Living Tree Furniture Prototype Research

SEKISUI HOUSE–KUMA LAB’s “Living Tree Furniture Prototype Research” project explored design methods that harness the unique characteristics of natural materials. The project aimed to create furniture prototypes using broadleaf trees that were scheduled for disposal after being cut down.

Unlike standardized lumber commonly available in the market, trees growing naturally in mountains or gardens have irregular shapes, making them difficult to process and utilize after being felled. As a result, many of these trees are left untouched or discarded without being fully utilized. In particular, small-diameter broadleaf trees with curved trunks have been considered extremely challenging to use for furniture or building materials due to the need to account for deformation after drying.

This project leverages digital technology in the design process, enabling accurate handling of complex shapes. By controlling the entire process from design to wood processing using computers, it accommodates variations in shape between different materials while simplifying joint design and assembly. The same processing and assembly methods can be applied to various types of wood with different shapes, allowing for the development of reproducible design techniques.

By incorporating digital technologies such as 3D scanning and CNC processing into the design process, the project expands the possibilities for utilizing various types of natural wood that were previously considered difficult to use, such as trees from neglected satoyama (managed woodlands) or trees with sentimental value scheduled for felling due to construction work.


1. Digital Wood Selection

3D scanning was performed on the trees scheduled for felling while they were still growing from the ground. The scans were then used to simulate wood selection on a computer. The scan data enables the examination of cutting methods tailored to the unique shape of each tree before felling. By exploring the variations of lumber obtainable from a single tree and the possibilities of various combinations, a lumber production plan was formulated. Rather than procuring materials based on desired shapes, the research began by delving into the potential forms that could be created from the available materials.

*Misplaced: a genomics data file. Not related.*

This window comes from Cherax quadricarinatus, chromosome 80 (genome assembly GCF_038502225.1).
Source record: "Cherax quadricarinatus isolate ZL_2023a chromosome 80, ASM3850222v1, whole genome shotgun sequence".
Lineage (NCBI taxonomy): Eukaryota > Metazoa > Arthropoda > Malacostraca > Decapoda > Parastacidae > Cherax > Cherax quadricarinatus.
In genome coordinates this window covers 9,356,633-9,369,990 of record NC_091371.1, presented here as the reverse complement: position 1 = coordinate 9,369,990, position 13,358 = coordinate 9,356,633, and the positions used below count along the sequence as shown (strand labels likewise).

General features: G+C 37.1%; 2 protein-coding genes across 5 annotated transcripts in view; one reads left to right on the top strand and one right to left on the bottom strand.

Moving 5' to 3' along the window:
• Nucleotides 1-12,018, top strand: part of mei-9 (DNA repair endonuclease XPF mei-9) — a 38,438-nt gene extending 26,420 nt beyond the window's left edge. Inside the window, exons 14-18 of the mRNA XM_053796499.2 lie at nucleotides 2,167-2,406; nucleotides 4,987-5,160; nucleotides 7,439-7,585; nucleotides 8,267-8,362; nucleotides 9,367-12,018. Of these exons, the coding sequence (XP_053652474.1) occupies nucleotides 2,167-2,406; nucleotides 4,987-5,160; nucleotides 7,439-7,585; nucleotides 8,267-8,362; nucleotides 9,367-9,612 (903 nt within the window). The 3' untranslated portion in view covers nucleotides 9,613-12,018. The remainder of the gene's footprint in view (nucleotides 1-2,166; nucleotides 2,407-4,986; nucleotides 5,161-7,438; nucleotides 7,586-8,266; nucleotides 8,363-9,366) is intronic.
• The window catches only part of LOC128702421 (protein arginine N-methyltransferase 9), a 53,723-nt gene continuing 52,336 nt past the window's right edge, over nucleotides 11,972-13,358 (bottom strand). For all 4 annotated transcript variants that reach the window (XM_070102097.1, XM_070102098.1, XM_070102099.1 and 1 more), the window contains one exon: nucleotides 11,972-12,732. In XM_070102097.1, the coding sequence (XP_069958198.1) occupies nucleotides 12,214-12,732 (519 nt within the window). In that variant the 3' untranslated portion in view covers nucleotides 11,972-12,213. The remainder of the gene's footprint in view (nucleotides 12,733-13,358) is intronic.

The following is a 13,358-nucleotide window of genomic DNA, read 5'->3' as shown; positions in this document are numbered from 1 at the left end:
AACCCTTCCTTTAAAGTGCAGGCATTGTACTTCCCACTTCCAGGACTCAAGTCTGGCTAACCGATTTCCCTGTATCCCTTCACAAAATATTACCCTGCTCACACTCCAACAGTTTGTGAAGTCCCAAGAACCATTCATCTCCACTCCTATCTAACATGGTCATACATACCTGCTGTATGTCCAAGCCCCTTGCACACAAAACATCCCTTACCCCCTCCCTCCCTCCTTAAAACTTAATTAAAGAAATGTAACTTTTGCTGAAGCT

2. Diagonal Sawing of Curved Trees

Sawing machines are designed to saw sufficiently thick, straight lumber into uniform shapes, but they cannot efficiently saw the type of wood used in this project into consistent dimensions. By employing the simple operation of diagonal cutting, unique pieces of lumber with varying lengths and shapes were produced while making the most of the wood’s natural form.

*The sawing and drying processes were carried out in cooperation with a local lumber mill (Tamura Lumber).


3. 3D Scanning to Accommodate Deformation by Drying Shrinkage

During the drying process, wood undergoes deformation such as warping and twisting. It is well known that small-diameter broadleaf trees experience significant deformation, with the amount of deformation varying depending on individual differences and conditions. As it is difficult to accurately predict the deformation, the deformed wood was precisely 3D scanned using a high-performance handheld scanner to digitize the data.


4. Accurate Joint Processing Using CNC

Based on the scanned data, joint designs were examined. Aiming to facilitate repeated assembly and disassembly and enable the wood to be self-supporting without the use of metal fittings, the joints were designed without using any hardware. By accurately understanding the complex intersecting shapes of the wood and performing machining according to the data, all the parts were successfully processed by students without advanced woodworking skills.


5. Manual Assembly – Wood Supporting Each Other

The wood assembly was designed to be achievable using only manual labors. The basic unit structure relies on the heavy broadleaf wood pieces leaning against each other for support. Due to the weight and thickness of the wood itself, it exhibits sufficient strength when tightly interlocked. In the future, the plan is to incorporate elements such as weight and joint strength into the design process as calculable factors and to explore the possibility of combining the wood with other materials to increase the scale.


6. Prototypes

Furniture prototypes (tables and bench) were created using zelkova and cherry wood. From a single zelkova tree, bench-type and table-type products were prototyped, while the cherry wood was used to create an experimental composite-type furniture with a complex shape. In addition to 3D modeling studies, the final form was determined by physically handling the heavy wood, checking the strength and balance between the pieces, and fine-tuning the joint positions.

Future research plans include developing design methods that automate parts of the current process and conducting mechanical verifications to increase the scale. By exploring possibilities beyond standardized materials, the project aims to expand the potential of design while broadening perspectives on resources in a circular economy.

Project Members: SAITO Ryo,  TODO Masaya, AKITA Jiro